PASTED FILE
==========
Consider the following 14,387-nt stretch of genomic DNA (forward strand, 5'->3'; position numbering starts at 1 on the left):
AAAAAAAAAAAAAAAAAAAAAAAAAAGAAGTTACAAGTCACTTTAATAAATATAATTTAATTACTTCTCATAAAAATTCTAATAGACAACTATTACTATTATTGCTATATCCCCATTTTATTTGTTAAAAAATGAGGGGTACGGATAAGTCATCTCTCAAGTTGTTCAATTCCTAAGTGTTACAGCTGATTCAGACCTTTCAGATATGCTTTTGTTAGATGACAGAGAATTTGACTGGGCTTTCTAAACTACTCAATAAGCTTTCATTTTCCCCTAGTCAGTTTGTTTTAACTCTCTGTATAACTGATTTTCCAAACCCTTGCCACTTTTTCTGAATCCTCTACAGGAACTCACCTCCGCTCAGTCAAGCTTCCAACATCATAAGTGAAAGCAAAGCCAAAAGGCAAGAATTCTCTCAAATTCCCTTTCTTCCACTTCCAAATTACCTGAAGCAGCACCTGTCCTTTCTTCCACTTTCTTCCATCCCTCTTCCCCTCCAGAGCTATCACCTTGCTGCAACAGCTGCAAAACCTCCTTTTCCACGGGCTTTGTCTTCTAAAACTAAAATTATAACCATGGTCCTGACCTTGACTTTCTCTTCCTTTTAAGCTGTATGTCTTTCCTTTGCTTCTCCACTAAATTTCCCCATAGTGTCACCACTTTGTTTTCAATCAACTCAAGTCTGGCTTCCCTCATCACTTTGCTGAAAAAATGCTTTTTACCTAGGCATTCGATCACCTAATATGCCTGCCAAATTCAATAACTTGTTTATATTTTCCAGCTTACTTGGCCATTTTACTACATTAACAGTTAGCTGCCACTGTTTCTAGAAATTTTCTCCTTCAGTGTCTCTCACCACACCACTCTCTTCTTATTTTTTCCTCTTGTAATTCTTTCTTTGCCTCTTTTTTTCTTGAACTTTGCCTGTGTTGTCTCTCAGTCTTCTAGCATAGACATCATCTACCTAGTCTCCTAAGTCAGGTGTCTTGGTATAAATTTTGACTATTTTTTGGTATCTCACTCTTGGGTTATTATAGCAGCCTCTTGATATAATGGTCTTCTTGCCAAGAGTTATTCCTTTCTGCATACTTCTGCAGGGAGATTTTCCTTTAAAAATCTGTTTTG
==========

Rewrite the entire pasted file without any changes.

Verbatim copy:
Consider the following 14,387-nt stretch of genomic DNA (forward strand, 5'->3'; position numbering starts at 1 on the left):
AAAAAAAAAAAAAAAAAAAAAAAAAAGAAGTTACAAGTCACTTTAATAAATATAATTTAATTACTTCTCATAAAAATTCTAATAGACAACTATTACTATTATTGCTATATCCCCATTTTATTTGTTAAAAAATGAGGGGTACGGATAAGTCATCTCTCAAGTTGTTCAATTCCTAAGTGTTACAGCTGATTCAGACCTTTCAGATATGCTTTTGTTAGATGACAGAGAATTTGACTGGGCTTTCTAAACTACTCAATAAGCTTTCATTTTCCCCTAGTCAGTTTGTTTTAACTCTCTGTATAACTGATTTTCCAAACCCTTGCCACTTTTTCTGAATCCTCTACAGGAACTCACCTCCGCTCAGTCAAGCTTCCAACATCATAAGTGAAAGCAAAGCCAAAAGGCAAGAATTCTCTCAAATTCCCTTTCTTCCACTTCCAAATTACCTGAAGCAGCACCTGTCCTTTCTTCCACTTTCTTCCATCCCTCTTCCCCTCCAGAGCTATCACCTTGCTGCAACAGCTGCAAAACCTCCTTTTCCACGGGCTTTGTCTTCTAAAACTAAAATTATAACCATGGTCCTGACCTTGACTTTCTCTTCCTTTTAAGCTGTATGTCTTTCCTTTGCTTCTCCACTAAATTTCCCCATAGTGTCACCACTTTGTTTTCAATCAACTCAAGTCTGGCTTCCCTCATCACTTTGCTGAAAAAATGCTTTTTACCTAGGCATTCGATCACCTAATATGCCTGCCAAATTCAATAACTTGTTTATATTTTCCAGCTTACTTGGCCATTTTACTACATTAACAGTTAGCTGCCACTGTTTCTAGAAATTTTCTCCTTCAGTGTCTCTCACCACACCACTCTCTTCTTATTTTTTCCTCTTGTAATTCTTTCTTTGCCTCTTTTTTTCTTGAACTTTGCCTGTGTTGTCTCTCAGTCTTCTAGCATAGACATCATCTACCTAGTCTCCTAAGTCAGGTGTCTTGGTATAAATTTTGACTATTTTTTGGTATCTCACTCTTGGGTTATTATAGCAGCCTCTTGATATAATGGTCTTCTTGCCAAGAGTTATTCCTTTCTGCATACTTCTGCAGGGAGATTTTCCTTTAAAAATCTGTTTTG